Ugh. We were having one of those evenings where I had to repeat myself fifty-eleven times, each time more exasperating (and louder) than the last. School has only recently started back, so we’re still adjusting to earlier bedtimes and things of that nature.
After I finally got them to go to bed, I took some time to finish cleaning up and take a breath. When I went back to go turn off their lamps so I could get in my own bed, I peeked in and they were both in the corner of their beds closest to the light, each engrossed in a book. They finally brought a smile to my face, so I quietly backed away to give them more time.
So, I’ve shared in previous posts, like this one, that my daughter and I have bonded over the Whatever After series by Sarah Mlynowski. We just finished the 6th book out of 10 in the series and if you haven’t already read any of them, I strongly suggest them. They are funny fractured fairy tales, and we both love them.
My daughter recently had a book fair at her school, and she created a “Wish List’ of books she wanted that included the latest book in the series, Abby in Wonderland, which I of course okayed. Now after we finished book 6, she informed me that she when she got the book, she was going to read it… by herself!
Does she not realize I’m as invested in this series as she is? Why would she do this to me? So I told her that I didn’t think that was fair, and this was her response,
“Alright mom, I’ll wait. You do read with really good expression and that makes the book fun. Even though all the voices sound the same.”
Now, I’ve always wanted to be a great storyteller, I love listening to people who can read doing different voices for the characters and I admire their skills. I can’t seem to do that consistently (or well), so I just try to make sure I add some expression when I do read. I thought I was doing a decent job, but I didn’t have official confirmation until this moment. So I’m here to tell you, even if you can’t make the monster sound monsterly or have a teeny tiny fairy sounding voice, your child can still enjoy the story to (almost) the same extent.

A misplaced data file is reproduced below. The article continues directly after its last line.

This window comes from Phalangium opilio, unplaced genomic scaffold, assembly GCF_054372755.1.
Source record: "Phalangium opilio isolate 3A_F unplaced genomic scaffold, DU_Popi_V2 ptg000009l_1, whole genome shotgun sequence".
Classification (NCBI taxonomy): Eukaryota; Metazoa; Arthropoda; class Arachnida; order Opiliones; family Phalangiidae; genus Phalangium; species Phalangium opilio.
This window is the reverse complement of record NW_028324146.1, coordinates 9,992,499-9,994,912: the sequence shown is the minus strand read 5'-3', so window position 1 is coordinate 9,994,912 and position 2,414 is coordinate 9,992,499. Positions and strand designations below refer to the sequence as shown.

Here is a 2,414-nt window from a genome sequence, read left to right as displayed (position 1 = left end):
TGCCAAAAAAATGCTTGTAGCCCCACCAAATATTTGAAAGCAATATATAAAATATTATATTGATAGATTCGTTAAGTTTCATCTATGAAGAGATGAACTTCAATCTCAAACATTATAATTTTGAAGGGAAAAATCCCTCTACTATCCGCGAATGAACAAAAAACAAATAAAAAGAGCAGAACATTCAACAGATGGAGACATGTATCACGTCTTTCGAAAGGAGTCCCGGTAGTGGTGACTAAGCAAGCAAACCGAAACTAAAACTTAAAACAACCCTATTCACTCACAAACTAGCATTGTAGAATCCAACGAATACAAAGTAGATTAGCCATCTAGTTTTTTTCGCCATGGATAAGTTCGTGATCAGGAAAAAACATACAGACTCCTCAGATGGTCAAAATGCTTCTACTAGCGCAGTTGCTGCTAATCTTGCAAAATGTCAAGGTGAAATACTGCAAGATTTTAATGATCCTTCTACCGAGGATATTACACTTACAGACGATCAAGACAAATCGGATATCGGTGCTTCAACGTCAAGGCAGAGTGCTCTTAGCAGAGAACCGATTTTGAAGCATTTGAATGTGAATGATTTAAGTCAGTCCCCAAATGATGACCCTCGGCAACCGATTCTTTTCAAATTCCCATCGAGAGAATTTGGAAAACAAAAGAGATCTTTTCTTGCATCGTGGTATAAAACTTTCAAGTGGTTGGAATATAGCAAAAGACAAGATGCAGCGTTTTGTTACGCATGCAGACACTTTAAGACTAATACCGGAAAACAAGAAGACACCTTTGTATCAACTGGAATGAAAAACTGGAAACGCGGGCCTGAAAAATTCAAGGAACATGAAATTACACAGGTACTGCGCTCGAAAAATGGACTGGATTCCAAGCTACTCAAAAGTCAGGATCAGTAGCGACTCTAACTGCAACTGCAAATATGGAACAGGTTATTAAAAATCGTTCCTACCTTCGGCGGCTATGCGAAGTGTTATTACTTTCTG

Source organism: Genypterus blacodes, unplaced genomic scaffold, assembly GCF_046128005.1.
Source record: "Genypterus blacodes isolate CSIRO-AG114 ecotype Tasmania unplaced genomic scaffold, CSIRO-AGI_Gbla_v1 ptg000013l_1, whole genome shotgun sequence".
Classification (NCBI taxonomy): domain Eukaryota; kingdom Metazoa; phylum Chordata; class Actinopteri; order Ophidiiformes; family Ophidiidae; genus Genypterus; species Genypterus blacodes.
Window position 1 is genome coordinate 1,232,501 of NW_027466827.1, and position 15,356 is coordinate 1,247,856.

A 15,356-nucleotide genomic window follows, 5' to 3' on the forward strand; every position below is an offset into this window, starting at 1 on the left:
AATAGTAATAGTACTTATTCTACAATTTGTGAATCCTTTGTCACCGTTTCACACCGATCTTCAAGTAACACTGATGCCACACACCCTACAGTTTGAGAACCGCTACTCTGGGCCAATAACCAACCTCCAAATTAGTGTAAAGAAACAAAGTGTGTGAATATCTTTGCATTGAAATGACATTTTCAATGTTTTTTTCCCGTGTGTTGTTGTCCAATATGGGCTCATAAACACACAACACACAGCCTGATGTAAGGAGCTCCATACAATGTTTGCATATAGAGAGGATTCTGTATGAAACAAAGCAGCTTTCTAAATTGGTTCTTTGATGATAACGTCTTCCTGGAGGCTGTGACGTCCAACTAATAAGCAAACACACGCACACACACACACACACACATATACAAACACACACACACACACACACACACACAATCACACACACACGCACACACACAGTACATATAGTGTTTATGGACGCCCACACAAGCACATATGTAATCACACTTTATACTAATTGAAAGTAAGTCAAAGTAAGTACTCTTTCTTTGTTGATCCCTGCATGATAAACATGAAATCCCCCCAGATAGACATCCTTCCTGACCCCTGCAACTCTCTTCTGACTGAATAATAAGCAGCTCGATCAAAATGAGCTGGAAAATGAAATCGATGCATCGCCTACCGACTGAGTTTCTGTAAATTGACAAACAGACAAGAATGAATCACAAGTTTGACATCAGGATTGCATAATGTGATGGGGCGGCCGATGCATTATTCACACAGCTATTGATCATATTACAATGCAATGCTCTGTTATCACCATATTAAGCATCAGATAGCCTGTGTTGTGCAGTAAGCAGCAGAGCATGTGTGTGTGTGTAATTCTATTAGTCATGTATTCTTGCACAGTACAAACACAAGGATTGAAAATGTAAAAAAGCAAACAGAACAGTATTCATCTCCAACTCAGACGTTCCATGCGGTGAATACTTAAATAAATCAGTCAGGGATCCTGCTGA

Side note: I ended up telling her she could read it without me. It’s a special edition, so it won’t affect the storyline for me.
My daughter reads herself to sleep almost every night. She usually doesn’t read just one book, and she’s rather messy, so as a result, she has a plethora of books in her bed. Most recently, in an effort to look neater, she stacked the books up instead of spreading them all over the floor and bed. So I said to my daughter, “Man, you’ve got quite the stack of books there, I’m going to take a picture of this”
Her little brother, who happened to be standing in the room when I took the picture, went to his room and said, “I’m going to get my stack of books”, and proceeded to grab a stack of books off his shelf to take to his bed. 🙂
Now I don’t know if he grabbed a stack just because he saw me take a picture of hers, but I do know that as I walked out of the room, he had started trying to read from said stack.
I WILL get something about this parenting thing right.